HCM: I knew it would be an exciting challenge to take a song from such a popular band and totally reimagine it. There was room for me to do that. Mostly, I loved the lyrics: “Let me take you to the movies/Can I take you to the show?” … such a simple ask, but I thought about when I was younger and hadn’t proudly come out as queer — that deep longing to take a girl on a date. Playing with the dynamics of gender and sexuality and power and lightness and darkness was really inspiring, particularly given Led Zeppelin’s overt masculinity, misogynistic tendencies and rumored occult connection.

GS: In the favorable Pitchfork.com review of “Eno Axis,” the writer calls you “a skilled poet” and compares your writing to the late poet Mary Oliver. Did your college creative writing studies involve much poetry reading, and if so, is Oliver someone you consider an influence?

HCM: Yes, I have a B.F.A. with a focus in poetry from UNC-Wilmington. Mary Oliver is most certainly an influence, one of the biggest — alongside Wendell Berry and Joan Didion — and to have my work be compared to hers is the biggest honor. I’m drawn to writers who are entranced with the natural world, who find immense joy and meaning in being students of nature. I enjoy writers who walk a line of imploring balance in conviction and curiosity, who can see such profound meaning in simple things, who share hard-won wisdom but also acknowledge failure and error and misjudgment. I like writers who can take on complex and intense concepts using simple observations of humanity and ecology — like Didion’s way of storytelling with precision and pacing and devotion to tone.

GS: Angel Olsen, who sang on a couple of songs on “Lionheart,” took you on tour with her as a backing vocalist. What was that experience like for you?

HCM: It was an invaluable experience, learning how to support someone else’s vision and literal voice in the spotlights on such large stages across the world. I love singing with Angel, and I was moved every night by her skillful writing and otherworldly vocal ability. I’m grateful and look forward to collaborating again one day. We’re close friends.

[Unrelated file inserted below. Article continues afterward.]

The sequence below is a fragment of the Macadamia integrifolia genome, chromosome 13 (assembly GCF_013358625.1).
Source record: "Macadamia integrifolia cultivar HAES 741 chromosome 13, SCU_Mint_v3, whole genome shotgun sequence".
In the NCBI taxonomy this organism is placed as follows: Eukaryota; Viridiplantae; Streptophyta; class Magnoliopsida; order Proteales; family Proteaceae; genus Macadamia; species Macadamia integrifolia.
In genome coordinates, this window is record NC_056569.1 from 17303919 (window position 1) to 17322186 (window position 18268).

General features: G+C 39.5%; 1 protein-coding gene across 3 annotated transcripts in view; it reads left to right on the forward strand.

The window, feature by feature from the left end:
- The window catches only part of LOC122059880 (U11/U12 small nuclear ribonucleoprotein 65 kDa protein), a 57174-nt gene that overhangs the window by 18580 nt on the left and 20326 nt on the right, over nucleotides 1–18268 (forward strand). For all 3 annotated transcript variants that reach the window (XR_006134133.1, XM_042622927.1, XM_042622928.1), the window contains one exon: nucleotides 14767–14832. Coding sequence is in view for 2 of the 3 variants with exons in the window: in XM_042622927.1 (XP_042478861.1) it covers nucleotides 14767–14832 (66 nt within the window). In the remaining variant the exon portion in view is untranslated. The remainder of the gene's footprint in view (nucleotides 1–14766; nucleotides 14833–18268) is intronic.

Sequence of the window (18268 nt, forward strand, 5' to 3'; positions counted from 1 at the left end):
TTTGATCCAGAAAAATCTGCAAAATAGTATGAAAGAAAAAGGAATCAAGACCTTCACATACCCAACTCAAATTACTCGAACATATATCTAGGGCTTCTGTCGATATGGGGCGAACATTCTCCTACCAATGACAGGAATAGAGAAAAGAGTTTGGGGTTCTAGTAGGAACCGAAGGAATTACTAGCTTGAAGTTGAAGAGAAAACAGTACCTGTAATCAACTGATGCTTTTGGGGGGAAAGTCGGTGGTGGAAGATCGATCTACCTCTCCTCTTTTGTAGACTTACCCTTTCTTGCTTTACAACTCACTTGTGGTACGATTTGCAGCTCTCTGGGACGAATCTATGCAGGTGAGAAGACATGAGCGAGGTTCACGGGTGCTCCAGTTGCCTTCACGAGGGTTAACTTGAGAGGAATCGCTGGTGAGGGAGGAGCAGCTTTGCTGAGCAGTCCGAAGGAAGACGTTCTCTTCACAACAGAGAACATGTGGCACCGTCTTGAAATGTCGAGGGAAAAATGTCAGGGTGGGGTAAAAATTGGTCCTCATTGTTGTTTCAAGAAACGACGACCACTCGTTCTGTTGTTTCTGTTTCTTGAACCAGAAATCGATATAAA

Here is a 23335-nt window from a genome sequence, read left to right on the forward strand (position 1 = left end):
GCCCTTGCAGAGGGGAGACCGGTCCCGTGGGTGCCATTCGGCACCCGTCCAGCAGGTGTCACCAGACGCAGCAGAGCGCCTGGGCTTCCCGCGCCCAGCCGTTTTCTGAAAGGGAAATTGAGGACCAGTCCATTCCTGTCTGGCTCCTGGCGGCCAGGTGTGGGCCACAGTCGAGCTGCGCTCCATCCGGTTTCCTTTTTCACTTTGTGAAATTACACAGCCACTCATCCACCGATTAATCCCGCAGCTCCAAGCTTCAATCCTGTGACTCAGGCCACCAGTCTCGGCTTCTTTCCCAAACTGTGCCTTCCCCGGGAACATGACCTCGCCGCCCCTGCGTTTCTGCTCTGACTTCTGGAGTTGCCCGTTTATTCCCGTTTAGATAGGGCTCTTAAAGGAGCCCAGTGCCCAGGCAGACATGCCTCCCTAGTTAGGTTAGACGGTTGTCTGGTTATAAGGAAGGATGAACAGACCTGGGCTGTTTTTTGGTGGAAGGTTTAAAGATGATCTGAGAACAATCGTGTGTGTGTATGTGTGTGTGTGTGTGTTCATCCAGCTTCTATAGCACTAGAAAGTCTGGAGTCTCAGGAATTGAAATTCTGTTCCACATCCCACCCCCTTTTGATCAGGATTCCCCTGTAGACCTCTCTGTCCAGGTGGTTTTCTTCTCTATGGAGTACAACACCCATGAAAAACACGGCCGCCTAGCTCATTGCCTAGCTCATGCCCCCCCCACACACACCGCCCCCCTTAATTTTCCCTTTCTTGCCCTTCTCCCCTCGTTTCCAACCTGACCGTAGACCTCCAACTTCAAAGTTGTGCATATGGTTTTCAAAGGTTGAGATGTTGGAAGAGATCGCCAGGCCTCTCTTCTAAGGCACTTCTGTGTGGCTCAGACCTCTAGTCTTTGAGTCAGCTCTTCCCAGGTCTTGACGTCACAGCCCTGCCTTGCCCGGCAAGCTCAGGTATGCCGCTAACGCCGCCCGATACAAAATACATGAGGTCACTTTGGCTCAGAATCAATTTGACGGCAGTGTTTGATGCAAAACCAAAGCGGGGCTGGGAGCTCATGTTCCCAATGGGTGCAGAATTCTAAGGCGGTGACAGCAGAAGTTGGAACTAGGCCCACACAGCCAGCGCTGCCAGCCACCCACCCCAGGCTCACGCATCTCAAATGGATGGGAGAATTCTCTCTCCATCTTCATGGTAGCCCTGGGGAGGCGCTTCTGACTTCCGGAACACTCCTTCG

GS: In 2019, Tanya Tucker released an album produced and written by out singer/songwriter Brandi Carlile. If you could collaborate on an album with a Country music legend, who would it be? Is there any chance there could be a Reba-McEntire-sings-H.C.-McEntire album?

HCM: [Laughs] Well, wouldn’t that just be a golden marketing opportunity? McEntire + McEntire. That sounds pretty good to me. When do we start?

GS: With COVID-19 pretty much bringing live performances and concert tours to a standstill, what are your plans to get this new music out to your fans?

HCM: I’m finding joy in making videos and merch and doing interviews, letting this album speak for itself. Seems like it will be a while before the world can safely engage in live events, and performing is such a big piece of it all for me, so I’m having to figure this out as I go. I’ve thought about venturing into more interactive and intimate infrastructures like Patreon for inspiration and financial stability, or just a more engaged social media presence with more unique content.

GS: We’re speaking less than two months from the 2020 election. Do you consider yourself to be a politically active artist, and if so, in what ways will you be making yourself heard during election season?

HCM: Yes. Well, first off — I’m voting. Also collaborating on some virtual progressive rallies and campaigns.